BC: Yeah, and I think it’s in her, capacity to just be an awful troll that makes her such a good bad guy. Like she’s so much fun. We have a lot of good creepy stuff with her coming up. She’s easy to dislike, which makes her even more fun to write.

DC Preview: Batgirls #1

Courtesy of DC Comics.

AIPT: She’s very short as if she is a troll. Is that on purpose Jorge?

JC: Well, yeah, the fun thing with designing Seer was that we had the two fronts of Seer, and it was one who she was in reality and who she portrayed to be virtually. I think when the character description got to me, I think it was already established that she was going to be like a child. And so imagining a hyperkinetic, but like shy or like an almost agoraphobic kid that just wanted to remain with their computers but also covered, that’s part of why the hair is in her face and she has glasses, which Becky actually helped nail down to final designs of those glasses would cover most of her face the big jacket that also covers like almost every feature.

I never heard about the part of The Girl with the Dragon Tattoo, but I’m glad for the avatar version of her she is kind of like the Girl With the Dragon with Dragon Tattoo but on steroids. Mostly what I was thinking was there was a kid who has taken basically everything on the internet culture into her personality. Her avatar design was almost like a video game character that you would design for your Final Fantasy avatar or whatever. A very anime evil galaxy queen approach. I wanted really to contrast that sharpness of her avatar with more of a round or almost like a box-like that is not as aggressive when you see it. Becky and Michael made her very easy to hate, just a crappy kid.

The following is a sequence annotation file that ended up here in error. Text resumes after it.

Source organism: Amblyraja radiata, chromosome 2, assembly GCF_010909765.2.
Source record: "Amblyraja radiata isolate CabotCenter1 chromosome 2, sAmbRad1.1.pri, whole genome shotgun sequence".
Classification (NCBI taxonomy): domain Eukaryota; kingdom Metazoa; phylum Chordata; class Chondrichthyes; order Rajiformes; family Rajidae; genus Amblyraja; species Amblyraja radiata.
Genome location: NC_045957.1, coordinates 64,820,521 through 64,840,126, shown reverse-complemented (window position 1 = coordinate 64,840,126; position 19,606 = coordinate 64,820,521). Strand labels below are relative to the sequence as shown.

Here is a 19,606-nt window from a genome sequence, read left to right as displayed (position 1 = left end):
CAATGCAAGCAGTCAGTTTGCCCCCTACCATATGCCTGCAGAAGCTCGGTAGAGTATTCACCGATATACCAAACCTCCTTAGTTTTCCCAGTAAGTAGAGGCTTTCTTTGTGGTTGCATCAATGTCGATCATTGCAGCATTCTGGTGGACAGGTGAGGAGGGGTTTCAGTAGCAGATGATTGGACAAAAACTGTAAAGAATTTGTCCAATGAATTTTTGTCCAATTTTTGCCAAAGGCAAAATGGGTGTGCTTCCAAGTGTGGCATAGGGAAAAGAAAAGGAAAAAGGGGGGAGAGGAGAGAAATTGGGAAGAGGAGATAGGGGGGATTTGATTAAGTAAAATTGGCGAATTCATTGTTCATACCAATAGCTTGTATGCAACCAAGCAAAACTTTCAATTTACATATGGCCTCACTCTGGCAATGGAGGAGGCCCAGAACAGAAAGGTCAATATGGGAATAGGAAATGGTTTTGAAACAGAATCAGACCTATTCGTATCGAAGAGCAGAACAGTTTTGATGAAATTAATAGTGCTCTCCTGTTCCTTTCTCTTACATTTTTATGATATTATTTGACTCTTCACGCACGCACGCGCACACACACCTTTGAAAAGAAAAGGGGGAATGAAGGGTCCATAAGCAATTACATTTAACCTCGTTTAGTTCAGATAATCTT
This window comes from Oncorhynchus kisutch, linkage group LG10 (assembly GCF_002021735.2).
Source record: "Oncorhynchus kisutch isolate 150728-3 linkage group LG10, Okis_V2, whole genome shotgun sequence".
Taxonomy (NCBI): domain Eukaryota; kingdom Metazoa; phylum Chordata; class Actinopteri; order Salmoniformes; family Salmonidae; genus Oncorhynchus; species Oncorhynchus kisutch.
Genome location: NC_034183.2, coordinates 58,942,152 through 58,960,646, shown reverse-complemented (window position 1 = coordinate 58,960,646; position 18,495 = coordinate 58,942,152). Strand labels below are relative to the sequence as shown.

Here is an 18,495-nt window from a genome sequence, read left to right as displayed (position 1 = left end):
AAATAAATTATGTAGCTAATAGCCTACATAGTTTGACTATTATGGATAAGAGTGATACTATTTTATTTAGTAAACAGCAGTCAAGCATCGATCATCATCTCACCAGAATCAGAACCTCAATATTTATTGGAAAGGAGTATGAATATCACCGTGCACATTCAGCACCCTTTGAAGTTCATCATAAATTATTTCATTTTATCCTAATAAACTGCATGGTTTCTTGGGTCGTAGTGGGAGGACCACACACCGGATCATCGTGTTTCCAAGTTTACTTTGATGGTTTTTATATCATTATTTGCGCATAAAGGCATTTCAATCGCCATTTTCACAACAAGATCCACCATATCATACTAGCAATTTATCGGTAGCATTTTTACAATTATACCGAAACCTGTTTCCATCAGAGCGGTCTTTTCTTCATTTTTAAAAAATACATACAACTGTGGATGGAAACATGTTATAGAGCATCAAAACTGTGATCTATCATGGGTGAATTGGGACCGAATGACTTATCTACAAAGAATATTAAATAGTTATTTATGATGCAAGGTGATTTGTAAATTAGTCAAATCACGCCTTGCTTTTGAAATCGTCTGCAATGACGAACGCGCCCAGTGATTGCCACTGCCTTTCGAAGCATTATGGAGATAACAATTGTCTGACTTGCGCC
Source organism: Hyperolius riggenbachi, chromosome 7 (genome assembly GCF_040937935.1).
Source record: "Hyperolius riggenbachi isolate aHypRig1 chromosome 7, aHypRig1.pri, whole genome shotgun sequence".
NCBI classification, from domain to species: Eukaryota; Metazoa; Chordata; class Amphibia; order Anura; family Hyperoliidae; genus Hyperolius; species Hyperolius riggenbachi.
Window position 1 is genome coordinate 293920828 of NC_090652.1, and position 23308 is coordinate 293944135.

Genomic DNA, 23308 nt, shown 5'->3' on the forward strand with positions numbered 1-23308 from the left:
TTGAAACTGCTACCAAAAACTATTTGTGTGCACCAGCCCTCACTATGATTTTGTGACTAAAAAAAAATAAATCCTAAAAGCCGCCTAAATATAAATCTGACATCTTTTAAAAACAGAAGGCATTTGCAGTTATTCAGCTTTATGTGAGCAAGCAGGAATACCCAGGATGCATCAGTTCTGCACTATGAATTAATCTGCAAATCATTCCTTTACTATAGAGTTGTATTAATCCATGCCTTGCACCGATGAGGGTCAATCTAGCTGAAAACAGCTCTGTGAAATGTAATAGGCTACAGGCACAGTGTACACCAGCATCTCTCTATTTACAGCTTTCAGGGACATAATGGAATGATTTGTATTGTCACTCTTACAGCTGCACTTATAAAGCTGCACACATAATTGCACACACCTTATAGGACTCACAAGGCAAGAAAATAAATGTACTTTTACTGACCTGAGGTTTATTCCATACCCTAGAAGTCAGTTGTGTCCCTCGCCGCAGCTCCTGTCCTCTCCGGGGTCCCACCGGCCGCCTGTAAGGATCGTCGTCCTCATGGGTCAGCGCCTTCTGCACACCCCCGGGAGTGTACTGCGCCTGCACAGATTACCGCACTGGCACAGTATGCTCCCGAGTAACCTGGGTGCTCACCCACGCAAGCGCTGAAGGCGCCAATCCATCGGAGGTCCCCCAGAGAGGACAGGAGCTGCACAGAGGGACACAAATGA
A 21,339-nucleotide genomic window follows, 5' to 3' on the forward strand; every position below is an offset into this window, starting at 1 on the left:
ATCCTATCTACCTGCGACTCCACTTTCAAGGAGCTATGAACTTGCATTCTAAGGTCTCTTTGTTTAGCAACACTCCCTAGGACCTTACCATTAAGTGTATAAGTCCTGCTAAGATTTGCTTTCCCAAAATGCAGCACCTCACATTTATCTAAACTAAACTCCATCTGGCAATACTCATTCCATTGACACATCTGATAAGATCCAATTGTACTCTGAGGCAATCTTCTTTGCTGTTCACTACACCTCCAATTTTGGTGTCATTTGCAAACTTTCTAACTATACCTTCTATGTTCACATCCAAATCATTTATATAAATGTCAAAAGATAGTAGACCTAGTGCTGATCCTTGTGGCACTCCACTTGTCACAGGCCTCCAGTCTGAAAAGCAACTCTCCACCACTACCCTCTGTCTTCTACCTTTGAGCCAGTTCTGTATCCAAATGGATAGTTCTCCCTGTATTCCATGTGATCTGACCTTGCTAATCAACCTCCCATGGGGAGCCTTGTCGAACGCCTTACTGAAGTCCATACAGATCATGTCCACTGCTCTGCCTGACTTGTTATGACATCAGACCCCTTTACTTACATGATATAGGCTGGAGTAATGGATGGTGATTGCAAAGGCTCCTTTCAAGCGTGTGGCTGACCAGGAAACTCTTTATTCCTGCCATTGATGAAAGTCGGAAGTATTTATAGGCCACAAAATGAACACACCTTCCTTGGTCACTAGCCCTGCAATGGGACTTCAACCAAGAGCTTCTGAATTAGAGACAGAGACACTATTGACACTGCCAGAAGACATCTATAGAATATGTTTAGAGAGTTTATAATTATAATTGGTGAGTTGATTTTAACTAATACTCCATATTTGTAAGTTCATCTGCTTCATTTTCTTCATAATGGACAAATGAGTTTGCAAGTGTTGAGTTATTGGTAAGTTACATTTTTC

AIPT: You know, you’ve been living with these characters for so long their voices come through you so easily. But if you had to pick one you like to write the most between Cassie, Stephanie and Barbara, which one would it be?

BC: My answer, I think is Steph. And it surprised me because I didn’t know as much about Stephanie when we started writing it. Like she was probably the background I knew the least about. And I think you just have it in your head that you know who the character is, even though you’ve only read a couple of things with her in it. You just make assumptions about just a person or a character, whatever. Before knowing that much about them. But then when we started writing her, I realized there’s so much more to her character. And it’s not that she’s inscrutable at all. Because she’s, you know, wears her heart on her sleeve. And she’s very animated. And I think you can always tell what she’s thinking because she’s so open about it. But there is a lot going on underneath that as well. That makes her so interesting to write because I think there’s a lot of like double meanings that she’ll maybe say one thing when she’s if she’s feeling down, she won’t express the same way that anyone else will. She’s very positive.

MC: I’m glad Becky said Steph, and I had a feeling she would because I was planning on saying Cass and part of the reason I love writing Cass is we’ve got her working with limited vocabulary. She’s a character that there’s so much you want to just to come out and say the stuff. I think that there’s a visual language there that takes a high-level artist like Jorge to be able to communicate. And hopefully as people, like have more pages with Cass in there doing some of this body acting some of this face acting.